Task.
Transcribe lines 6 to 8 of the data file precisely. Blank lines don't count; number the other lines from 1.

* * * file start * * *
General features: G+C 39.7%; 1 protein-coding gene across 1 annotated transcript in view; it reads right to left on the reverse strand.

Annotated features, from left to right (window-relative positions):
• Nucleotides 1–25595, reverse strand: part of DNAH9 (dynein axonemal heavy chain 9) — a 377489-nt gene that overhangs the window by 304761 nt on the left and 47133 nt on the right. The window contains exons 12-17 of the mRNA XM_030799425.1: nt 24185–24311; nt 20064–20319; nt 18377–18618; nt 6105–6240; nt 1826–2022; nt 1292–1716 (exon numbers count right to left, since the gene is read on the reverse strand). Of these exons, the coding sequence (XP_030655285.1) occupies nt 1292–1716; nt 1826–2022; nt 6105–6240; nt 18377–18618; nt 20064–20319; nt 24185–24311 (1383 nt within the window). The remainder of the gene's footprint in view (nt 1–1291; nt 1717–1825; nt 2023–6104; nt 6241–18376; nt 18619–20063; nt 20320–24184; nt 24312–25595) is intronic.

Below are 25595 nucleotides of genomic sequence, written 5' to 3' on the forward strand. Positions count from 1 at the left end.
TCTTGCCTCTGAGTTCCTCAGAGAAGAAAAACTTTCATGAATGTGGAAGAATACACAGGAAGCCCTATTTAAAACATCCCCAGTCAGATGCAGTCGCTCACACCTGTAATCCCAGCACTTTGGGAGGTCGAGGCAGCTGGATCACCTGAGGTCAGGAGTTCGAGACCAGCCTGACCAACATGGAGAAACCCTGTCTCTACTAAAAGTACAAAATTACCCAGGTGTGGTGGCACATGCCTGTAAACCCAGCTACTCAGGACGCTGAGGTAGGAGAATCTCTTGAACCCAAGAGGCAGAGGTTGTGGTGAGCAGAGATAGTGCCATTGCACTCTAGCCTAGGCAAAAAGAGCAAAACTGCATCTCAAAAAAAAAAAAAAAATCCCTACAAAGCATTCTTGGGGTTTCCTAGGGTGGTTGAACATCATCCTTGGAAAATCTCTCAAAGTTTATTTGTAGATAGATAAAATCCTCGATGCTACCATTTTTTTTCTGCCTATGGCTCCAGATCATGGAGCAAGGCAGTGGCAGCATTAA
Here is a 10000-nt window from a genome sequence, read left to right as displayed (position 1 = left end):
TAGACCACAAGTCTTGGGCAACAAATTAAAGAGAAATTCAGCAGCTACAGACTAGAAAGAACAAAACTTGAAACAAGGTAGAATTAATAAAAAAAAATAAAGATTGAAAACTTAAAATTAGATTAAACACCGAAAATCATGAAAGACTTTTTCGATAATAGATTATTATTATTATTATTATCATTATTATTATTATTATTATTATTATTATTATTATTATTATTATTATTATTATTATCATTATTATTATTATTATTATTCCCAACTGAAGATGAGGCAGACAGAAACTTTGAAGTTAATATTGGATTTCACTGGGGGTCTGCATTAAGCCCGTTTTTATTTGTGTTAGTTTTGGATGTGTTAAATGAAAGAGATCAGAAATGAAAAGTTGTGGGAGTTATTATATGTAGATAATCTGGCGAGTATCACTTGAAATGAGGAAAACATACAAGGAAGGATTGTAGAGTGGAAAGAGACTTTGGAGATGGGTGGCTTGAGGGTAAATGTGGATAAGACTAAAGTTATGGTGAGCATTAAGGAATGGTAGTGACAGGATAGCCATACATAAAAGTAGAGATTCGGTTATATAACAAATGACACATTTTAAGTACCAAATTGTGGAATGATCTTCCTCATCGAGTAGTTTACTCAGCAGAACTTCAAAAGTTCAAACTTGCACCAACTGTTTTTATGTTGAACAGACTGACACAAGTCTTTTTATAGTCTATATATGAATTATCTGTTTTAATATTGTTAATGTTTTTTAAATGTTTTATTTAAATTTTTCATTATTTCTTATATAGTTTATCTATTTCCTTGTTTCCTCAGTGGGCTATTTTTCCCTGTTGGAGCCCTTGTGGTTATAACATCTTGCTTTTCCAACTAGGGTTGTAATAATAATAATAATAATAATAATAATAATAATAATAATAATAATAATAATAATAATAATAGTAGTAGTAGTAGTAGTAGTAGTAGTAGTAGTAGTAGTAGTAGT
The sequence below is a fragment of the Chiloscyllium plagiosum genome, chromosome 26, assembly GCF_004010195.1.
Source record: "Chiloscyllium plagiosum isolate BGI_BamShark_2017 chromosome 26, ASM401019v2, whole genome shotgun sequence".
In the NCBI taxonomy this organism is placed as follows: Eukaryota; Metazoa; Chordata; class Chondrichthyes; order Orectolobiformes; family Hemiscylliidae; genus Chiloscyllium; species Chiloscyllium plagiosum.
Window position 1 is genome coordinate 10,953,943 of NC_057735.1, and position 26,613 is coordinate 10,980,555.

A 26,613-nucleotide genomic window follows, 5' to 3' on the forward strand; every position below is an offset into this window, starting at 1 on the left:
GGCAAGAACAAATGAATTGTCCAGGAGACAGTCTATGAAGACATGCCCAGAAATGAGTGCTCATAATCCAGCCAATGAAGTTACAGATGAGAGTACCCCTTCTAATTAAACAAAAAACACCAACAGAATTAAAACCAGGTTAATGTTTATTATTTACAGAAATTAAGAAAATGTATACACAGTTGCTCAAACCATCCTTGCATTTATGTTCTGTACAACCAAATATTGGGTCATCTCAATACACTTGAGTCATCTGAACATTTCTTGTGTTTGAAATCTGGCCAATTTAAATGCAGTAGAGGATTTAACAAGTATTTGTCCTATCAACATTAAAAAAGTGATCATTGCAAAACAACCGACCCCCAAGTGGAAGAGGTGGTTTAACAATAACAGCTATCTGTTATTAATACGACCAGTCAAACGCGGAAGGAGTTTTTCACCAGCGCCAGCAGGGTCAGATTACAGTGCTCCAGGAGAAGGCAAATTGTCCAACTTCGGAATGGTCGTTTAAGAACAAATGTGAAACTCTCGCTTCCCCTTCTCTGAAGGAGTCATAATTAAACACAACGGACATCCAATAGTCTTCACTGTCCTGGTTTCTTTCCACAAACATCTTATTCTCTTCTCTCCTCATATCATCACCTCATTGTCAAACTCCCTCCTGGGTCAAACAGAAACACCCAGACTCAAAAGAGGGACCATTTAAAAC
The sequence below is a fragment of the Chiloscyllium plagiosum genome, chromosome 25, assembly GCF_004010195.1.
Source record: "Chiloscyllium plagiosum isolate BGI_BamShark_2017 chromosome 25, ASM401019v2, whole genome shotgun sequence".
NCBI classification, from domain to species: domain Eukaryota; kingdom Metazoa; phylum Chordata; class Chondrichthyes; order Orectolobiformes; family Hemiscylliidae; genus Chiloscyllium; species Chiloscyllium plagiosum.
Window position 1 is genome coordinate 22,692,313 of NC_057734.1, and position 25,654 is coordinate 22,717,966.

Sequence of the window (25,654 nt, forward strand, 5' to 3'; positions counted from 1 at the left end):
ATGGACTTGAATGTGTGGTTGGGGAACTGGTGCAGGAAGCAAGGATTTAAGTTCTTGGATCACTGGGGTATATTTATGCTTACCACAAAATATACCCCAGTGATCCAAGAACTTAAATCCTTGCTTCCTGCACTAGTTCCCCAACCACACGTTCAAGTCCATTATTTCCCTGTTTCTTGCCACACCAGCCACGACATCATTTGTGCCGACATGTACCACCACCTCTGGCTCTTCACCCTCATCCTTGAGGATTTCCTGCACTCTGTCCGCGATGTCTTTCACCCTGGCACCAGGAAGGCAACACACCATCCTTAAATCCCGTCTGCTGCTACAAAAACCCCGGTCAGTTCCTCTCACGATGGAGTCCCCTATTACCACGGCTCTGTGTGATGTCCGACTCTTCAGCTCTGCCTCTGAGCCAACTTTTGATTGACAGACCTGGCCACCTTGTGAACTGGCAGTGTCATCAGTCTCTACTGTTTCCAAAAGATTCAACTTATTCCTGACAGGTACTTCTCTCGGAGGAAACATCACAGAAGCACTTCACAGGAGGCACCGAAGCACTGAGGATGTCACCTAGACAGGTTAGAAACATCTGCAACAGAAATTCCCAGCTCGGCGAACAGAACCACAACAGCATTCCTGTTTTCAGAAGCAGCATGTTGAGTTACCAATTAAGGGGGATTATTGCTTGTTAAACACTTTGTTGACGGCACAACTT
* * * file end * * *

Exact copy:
Here is a 10000-nt window from a genome sequence, read left to right as displayed (position 1 = left end):
TAGACCACAAGTCTTGGGCAACAAATTAAAGAGAAATTCAGCAGCTACAGACTAGAAAGAACAAAACTTGAAACAAGGTAGAATTAATAAAAAAAAATAAAGATTGAAAACTTAAAATTAGATTAAACACCGAAAATCATGAAAGACTTTTTCGATAATAGATTATTATTATTATTATTATCATTATTATTATTATTATTATTATTATTATTATTATTATTATTATTATTATTATTATCATTATTATTATTATTATTATTCCCAACTGAAGATGAGGCAGACAGAAACTTTGAAGTTAATATTGGATTTCACTGGGGGTCTGCATTAAGCCCGTTTTTATTTGTGTTAGTTTTGGATGTGTTAAATGAAAGAGATCAGAAATGAAAAGTTGTGGGAGTTATTATATGTAGATAATCTGGCGAGTATCACTTGAAATGAGGAAAACATACAAGGAAGGATTGTAGAGTGGAAAGAGACTTTGGAGATGGGTGGCTTGAGGGTAAATGTGGATAAGACTAAAGTTATGGTGAGCATTAAGGAATGGTAGTGACAGGATAGCCATACATAAAAGTAGAGATTCGGTTATATAACAAATGACACATTTTAAGTACCAAATTGTGGAATGATCTTCCTCATCGAGTAGTTTACTCAGCAGAACTTCAAAAGTTCAAACTTGCACCAACTGTTTTTATGTTGAACAGACTGACACAAGTCTTTTTATAGTCTATATATGAATTATCTGTTTTAATATTGTTAATGTTTTTTAAATGTTTTATTTAAATTTTTCATTATTTCTTATATAGTTTATCTATTTCCTTGTTTCCTCAGTGGGCTATTTTTCCCTGTTGGAGCCCTTGTGGTTATAACATCTTGCTTTTCCAACTAGGGTTGTAATAATAATAATAATAATAATAATAATAATAATAATAATAATAATAATAATAATAATAATAGTAGTAGTAGTAGTAGTAGTAGTAGTAGTAGTAGTAGTAGTAGT
The sequence below is a fragment of the Chiloscyllium plagiosum genome, chromosome 26, assembly GCF_004010195.1.